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    Espionage or incrimination? Risks from stolen Marriott data

    Espionage or incrimination? Risks from stolen Marriott data

    MANILA: On Nov. 19, Al-Hajj Murad Ebrahim, a former rebel leader who was once one of the most wanted insurgents in the Philippines, was seen shaking hands with top military commanders at an army base in Manila.

    Ebrahim, the chairman of the Moro Islamic Liberation Front (MILF), formerly the country’s largest rebel group, was welcomed at the headquarters of the Armed Forces of the Philippines by General Carlito Galvez Jr, the chief of staff, and other senior military commanders for what has been hailed as a historic and hugely symbolic meeting.

    The moment was testament to the momentum behind the peace process and the desire to end a conflict that has killed about 120,000 people, displaced 2 million, and helped radical groups gain a foothold in the region.

    Arab News contacted Ebrahim two days after his visit to the army HQ to find out what had changed to persuade him to visit military camps and bases that had previously been the main targets of his group’s attacks, and shake hands with men he had once aspired to kill and who had killed many of his comrades. 

    He said that politics and diplomacy had emerged as the best options.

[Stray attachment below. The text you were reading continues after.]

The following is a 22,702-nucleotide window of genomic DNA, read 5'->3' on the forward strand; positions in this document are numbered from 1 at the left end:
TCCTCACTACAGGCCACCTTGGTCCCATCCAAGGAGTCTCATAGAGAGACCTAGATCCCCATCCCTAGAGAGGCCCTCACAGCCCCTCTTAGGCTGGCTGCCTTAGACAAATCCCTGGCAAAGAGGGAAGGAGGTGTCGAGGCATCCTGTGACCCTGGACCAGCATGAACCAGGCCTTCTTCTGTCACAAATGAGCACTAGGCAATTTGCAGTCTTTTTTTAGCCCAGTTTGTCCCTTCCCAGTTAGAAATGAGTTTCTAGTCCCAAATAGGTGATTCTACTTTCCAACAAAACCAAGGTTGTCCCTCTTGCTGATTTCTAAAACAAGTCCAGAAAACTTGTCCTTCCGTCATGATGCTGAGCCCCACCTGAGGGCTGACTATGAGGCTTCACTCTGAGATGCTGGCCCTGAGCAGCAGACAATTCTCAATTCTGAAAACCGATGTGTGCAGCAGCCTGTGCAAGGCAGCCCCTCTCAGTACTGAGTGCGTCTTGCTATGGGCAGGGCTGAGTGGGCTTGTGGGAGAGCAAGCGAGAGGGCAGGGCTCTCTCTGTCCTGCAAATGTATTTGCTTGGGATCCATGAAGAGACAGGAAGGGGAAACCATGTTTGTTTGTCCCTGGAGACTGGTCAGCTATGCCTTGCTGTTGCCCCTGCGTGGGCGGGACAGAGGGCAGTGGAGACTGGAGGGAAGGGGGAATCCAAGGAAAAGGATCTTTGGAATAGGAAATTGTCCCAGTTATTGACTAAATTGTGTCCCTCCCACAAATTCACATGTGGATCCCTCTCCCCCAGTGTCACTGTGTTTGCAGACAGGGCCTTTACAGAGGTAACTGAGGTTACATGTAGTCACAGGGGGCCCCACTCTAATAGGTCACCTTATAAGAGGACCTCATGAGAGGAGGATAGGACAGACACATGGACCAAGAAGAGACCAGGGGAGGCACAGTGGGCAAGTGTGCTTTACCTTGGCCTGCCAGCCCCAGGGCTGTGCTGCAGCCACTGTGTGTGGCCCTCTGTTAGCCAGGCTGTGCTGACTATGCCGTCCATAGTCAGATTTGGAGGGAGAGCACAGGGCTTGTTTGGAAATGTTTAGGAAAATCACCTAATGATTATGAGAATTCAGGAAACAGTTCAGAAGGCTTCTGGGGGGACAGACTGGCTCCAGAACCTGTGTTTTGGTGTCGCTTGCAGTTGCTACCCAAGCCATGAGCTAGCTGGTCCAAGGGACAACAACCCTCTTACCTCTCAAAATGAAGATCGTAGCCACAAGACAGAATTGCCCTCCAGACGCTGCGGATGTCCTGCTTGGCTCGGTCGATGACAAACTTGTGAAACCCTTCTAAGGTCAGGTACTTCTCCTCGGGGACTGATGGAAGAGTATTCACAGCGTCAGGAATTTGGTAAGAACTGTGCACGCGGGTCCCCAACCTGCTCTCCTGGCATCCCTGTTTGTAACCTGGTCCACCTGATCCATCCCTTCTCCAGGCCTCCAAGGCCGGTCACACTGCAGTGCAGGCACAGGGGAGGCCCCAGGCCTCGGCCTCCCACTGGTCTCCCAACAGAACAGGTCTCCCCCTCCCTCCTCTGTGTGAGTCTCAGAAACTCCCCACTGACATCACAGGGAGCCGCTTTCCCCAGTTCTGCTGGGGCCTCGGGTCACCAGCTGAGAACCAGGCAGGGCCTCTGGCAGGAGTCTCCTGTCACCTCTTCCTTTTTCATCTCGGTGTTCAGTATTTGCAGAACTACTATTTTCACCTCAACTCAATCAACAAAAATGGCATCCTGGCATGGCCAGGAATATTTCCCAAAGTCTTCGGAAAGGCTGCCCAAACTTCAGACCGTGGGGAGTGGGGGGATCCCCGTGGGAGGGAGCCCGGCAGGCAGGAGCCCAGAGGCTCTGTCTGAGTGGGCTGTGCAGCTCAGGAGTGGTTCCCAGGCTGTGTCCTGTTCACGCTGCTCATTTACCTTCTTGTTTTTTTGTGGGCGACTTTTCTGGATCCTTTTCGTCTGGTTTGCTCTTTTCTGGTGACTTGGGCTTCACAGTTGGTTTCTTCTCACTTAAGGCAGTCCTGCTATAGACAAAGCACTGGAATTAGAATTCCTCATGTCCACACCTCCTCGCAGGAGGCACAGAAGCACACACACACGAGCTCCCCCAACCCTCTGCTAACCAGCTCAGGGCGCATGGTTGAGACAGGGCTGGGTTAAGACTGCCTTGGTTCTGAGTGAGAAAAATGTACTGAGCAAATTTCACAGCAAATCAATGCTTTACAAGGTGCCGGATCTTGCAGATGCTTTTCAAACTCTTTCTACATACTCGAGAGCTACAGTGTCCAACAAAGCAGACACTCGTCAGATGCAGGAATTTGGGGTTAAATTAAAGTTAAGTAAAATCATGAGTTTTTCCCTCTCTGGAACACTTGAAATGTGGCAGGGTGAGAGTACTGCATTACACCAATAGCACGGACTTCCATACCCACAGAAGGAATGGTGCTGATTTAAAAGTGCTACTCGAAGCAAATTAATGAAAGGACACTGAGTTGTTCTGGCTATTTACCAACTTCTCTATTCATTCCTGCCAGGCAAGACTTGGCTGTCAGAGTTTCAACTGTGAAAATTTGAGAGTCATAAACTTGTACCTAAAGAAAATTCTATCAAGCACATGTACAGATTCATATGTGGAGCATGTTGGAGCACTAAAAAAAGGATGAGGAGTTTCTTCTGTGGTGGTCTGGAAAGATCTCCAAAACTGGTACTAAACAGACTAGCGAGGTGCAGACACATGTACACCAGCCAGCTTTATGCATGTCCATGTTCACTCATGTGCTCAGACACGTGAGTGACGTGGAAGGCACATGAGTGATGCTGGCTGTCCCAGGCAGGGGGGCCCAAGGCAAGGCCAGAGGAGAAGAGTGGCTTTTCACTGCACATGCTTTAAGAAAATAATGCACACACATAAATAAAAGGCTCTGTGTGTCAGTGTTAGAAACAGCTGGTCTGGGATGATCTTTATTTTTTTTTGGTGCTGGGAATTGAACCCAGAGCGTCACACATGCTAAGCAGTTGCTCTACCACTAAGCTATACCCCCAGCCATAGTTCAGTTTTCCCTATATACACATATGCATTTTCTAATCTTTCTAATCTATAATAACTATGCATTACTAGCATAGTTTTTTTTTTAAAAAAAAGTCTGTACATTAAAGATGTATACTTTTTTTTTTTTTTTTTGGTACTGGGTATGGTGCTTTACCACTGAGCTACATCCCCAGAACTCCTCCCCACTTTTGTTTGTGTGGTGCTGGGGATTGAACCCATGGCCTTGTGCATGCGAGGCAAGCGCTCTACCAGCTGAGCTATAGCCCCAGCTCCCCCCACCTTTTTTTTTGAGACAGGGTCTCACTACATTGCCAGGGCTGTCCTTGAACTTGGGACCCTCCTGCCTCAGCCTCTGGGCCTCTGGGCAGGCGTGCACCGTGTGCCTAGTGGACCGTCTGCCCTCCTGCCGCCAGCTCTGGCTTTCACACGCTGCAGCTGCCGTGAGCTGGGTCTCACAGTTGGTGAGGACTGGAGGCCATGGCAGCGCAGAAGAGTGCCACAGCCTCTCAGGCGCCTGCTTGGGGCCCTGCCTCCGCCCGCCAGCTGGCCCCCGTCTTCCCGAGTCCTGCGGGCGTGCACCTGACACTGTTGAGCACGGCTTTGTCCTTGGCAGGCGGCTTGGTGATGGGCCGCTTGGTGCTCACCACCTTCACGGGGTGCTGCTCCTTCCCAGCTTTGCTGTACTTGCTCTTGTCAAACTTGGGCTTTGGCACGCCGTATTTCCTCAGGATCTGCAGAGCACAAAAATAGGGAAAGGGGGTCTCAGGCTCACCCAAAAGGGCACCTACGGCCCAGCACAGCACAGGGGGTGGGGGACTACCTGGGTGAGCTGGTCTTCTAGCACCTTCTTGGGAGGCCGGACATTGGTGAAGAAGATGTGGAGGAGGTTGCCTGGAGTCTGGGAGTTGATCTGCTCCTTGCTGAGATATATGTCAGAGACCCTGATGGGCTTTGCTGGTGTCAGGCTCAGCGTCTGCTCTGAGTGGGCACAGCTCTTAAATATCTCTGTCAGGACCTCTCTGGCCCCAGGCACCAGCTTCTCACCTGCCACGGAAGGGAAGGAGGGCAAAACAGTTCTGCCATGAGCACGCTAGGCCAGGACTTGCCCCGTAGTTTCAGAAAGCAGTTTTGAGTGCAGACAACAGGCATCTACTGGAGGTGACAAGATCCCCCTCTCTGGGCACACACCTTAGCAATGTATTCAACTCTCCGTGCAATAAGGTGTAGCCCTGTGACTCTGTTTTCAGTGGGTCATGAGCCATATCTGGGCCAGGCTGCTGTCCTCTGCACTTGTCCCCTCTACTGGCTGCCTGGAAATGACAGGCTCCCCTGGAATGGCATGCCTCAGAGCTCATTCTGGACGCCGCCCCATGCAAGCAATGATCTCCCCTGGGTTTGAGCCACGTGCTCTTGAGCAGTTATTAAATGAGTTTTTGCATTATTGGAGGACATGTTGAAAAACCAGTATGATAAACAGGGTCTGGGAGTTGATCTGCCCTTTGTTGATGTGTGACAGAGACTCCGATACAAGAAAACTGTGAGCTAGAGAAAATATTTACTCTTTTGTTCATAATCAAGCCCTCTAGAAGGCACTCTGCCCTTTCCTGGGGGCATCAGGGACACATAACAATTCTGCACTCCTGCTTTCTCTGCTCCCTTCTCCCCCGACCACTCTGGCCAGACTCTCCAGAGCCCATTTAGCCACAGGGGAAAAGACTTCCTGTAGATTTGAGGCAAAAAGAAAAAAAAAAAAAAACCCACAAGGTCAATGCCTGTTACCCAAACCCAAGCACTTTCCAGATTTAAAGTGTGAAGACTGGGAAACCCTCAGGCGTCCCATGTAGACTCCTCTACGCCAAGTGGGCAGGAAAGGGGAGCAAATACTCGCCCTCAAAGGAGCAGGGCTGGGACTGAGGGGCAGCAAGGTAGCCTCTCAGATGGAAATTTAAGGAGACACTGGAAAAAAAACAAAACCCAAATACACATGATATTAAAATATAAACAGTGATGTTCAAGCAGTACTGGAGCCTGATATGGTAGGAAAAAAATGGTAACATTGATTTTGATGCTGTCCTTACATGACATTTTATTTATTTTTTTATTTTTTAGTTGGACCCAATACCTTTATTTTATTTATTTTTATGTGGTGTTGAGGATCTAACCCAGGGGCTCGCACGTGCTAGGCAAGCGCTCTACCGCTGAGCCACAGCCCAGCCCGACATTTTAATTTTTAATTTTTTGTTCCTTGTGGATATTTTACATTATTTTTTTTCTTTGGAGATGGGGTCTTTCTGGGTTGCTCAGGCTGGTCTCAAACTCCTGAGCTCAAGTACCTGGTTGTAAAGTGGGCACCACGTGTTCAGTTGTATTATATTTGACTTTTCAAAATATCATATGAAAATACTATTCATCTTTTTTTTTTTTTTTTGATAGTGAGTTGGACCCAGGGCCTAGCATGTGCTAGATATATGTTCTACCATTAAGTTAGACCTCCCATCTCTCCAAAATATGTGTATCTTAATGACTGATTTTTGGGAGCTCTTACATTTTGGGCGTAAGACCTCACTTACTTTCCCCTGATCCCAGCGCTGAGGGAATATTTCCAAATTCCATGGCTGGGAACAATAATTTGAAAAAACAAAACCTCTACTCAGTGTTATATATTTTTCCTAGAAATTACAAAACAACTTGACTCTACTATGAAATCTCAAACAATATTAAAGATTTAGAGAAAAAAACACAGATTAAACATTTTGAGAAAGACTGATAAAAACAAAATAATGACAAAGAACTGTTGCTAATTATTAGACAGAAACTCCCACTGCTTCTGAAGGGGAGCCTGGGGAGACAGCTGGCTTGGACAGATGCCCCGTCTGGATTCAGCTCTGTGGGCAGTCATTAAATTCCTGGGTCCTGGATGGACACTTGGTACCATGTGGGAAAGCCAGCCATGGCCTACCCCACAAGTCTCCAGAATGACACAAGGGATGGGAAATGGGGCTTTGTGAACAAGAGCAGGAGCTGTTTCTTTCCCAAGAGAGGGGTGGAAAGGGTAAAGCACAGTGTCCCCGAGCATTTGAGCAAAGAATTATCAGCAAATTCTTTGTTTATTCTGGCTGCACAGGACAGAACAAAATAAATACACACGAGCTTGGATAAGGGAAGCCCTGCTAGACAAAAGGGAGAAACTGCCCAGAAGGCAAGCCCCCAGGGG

“The Philippine army has never been our enemy,” he said in an emailed response. 

    “We are against injustice and aggression. Today there is a real chance to make peace. There is a sincere intention from both sides for peace in the south.”

    Ebrahim has visited the presidential palace, Malacanang, several times since the peace talks began and an agreement has been reached on the framework for the Bangsamoro Basic Law, a peace deal that will allow Muslims in the south to start moving toward achieving self-rule by 2022, in a bid to tackle extremism and end half a century of conflict.

    That Ebrahim, after years of fighting, is now being welcomed with military honors at the headquarters of the Philippine army is a remarkable event. It is recognition by the armed forces that MILF is a major influence on both war and peace in Mindanao, the second-largest island of the Philippines, and a realization by the military leadership that the peace process deserves a chance.

    After the Sept. 11 attacks on the US in 2001, when President George Bush’s “war on terror” reached the Philippines, MILF was mentioned in the US and the Philippines as a militant group that could pose a threat to US interests in the country and across Southeast Asia. The group was also accused of providing aid to suspected militants from Al-Qaeda and the Indonesia-based Jemaah Islamiyah.

    I visited the Philippines twice between 2002 and 2004. I met Ebrahim on both occasions and each time he stressed two points: That his group had no interest in targeting American forces and did not consider the US to be an enemy, but also that his fight would continue until there was a declaration of an autonomous region for the Muslims of the southern Philippines.